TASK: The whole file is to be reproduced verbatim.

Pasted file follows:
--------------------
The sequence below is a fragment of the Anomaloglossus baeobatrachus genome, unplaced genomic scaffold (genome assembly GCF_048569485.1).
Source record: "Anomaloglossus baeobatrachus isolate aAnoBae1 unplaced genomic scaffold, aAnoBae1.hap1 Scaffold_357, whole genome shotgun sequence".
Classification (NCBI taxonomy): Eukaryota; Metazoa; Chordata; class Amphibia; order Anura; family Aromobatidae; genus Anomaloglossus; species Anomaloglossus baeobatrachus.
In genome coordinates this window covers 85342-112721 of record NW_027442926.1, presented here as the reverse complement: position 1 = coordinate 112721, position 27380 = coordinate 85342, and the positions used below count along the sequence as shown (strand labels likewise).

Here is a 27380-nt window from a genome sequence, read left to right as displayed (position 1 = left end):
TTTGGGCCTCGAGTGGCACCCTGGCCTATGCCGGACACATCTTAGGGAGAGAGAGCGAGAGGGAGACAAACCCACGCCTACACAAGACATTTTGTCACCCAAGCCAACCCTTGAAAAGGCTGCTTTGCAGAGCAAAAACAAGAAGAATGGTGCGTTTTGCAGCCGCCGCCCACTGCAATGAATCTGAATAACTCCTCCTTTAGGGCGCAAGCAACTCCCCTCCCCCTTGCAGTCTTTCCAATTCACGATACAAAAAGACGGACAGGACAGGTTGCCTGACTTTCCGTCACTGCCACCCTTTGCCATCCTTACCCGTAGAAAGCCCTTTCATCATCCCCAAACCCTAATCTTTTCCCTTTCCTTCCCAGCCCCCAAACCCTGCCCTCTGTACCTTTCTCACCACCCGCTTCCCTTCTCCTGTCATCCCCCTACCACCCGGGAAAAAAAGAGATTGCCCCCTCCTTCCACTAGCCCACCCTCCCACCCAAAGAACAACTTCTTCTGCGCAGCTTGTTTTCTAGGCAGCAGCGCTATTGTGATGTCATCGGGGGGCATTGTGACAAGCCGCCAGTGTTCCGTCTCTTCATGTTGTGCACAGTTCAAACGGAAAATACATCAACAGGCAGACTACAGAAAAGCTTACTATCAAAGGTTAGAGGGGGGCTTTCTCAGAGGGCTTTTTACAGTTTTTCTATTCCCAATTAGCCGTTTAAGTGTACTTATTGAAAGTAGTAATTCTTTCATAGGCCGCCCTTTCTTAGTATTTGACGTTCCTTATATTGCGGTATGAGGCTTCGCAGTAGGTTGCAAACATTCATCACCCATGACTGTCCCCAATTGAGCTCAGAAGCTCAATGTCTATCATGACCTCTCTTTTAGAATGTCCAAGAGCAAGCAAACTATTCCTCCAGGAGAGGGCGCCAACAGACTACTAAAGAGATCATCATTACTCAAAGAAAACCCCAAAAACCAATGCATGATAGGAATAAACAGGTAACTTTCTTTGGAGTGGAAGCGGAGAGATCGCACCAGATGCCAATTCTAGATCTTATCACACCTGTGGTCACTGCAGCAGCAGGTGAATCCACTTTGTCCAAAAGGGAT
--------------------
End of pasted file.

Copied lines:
The sequence below is a fragment of the Anomaloglossus baeobatrachus genome, unplaced genomic scaffold (genome assembly GCF_048569485.1).
Source record: "Anomaloglossus baeobatrachus isolate aAnoBae1 unplaced genomic scaffold, aAnoBae1.hap1 Scaffold_357, whole genome shotgun sequence".
Classification (NCBI taxonomy): Eukaryota; Metazoa; Chordata; class Amphibia; order Anura; family Aromobatidae; genus Anomaloglossus; species Anomaloglossus baeobatrachus.
In genome coordinates this window covers 85342-112721 of record NW_027442926.1, presented here as the reverse complement: position 1 = coordinate 112721, position 27380 = coordinate 85342, and the positions used below count along the sequence as shown (strand labels likewise).

Here is a 27380-nt window from a genome sequence, read left to right as displayed (position 1 = left end):
TTTGGGCCTCGAGTGGCACCCTGGCCTATGCCGGACACATCTTAGGGAGAGAGAGCGAGAGGGAGACAAACCCACGCCTACACAAGACATTTTGTCACCCAAGCCAACCCTTGAAAAGGCTGCTTTGCAGAGCAAAAACAAGAAGAATGGTGCGTTTTGCAGCCGCCGCCCACTGCAATGAATCTGAATAACTCCTCCTTTAGGGCGCAAGCAACTCCCCTCCCCCTTGCAGTCTTTCCAATTCACGATACAAAAAGACGGACAGGACAGGTTGCCTGACTTTCCGTCACTGCCACCCTTTGCCATCCTTACCCGTAGAAAGCCCTTTCATCATCCCCAAACCCTAATCTTTTCCCTTTCCTTCCCAGCCCCCAAACCCTGCCCTCTGTACCTTTCTCACCACCCGCTTCCCTTCTCCTGTCATCCCCCTACCACCCGGGAAAAAAAGAGATTGCCCCCTCCTTCCACTAGCCCACCCTCCCACCCAAAGAACAACTTCTTCTGCGCAGCTTGTTTTCTAGGCAGCAGCGCTATTGTGATGTCATCGGGGGGCATTGTGACAAGCCGCCAGTGTTCCGTCTCTTCATGTTGTGCACAGTTCAAACGGAAAATACATCAACAGGCAGACTACAGAAAAGCTTACTATCAAAGGTTAGAGGGGGGCTTTCTCAGAGGGCTTTTTACAGTTTTTCTATTCCCAATTAGCCGTTTAAGTGTACTTATTGAAAGTAGTAATTCTTTCATAGGCCGCCCTTTCTTAGTATTTGACGTTCCTTATATTGCGGTATGAGGCTTCGCAGTAGGTTGCAAACATTCATCACCCATGACTGTCCCCAATTGAGCTCAGAAGCTCAATGTCTATCATGACCTCTCTTTTAGAATGTCCAAGAGCAAGCAAACTATTCCTCCAGGAGAGGGCGCCAACAGACTACTAAAGAGATCATCATTACTCAAAGAAAACCCCAAAAACCAATGCATGATAGGAATAAACAGGTAACTTTCTTTGGAGTGGAAGCGGAGAGATCGCACCAGATGCCAATTCTAGATCTTATCACACCTGTGGTCACTGCAGCAGCAGGTGAATCCACTTTGTCCAAAAGGGAT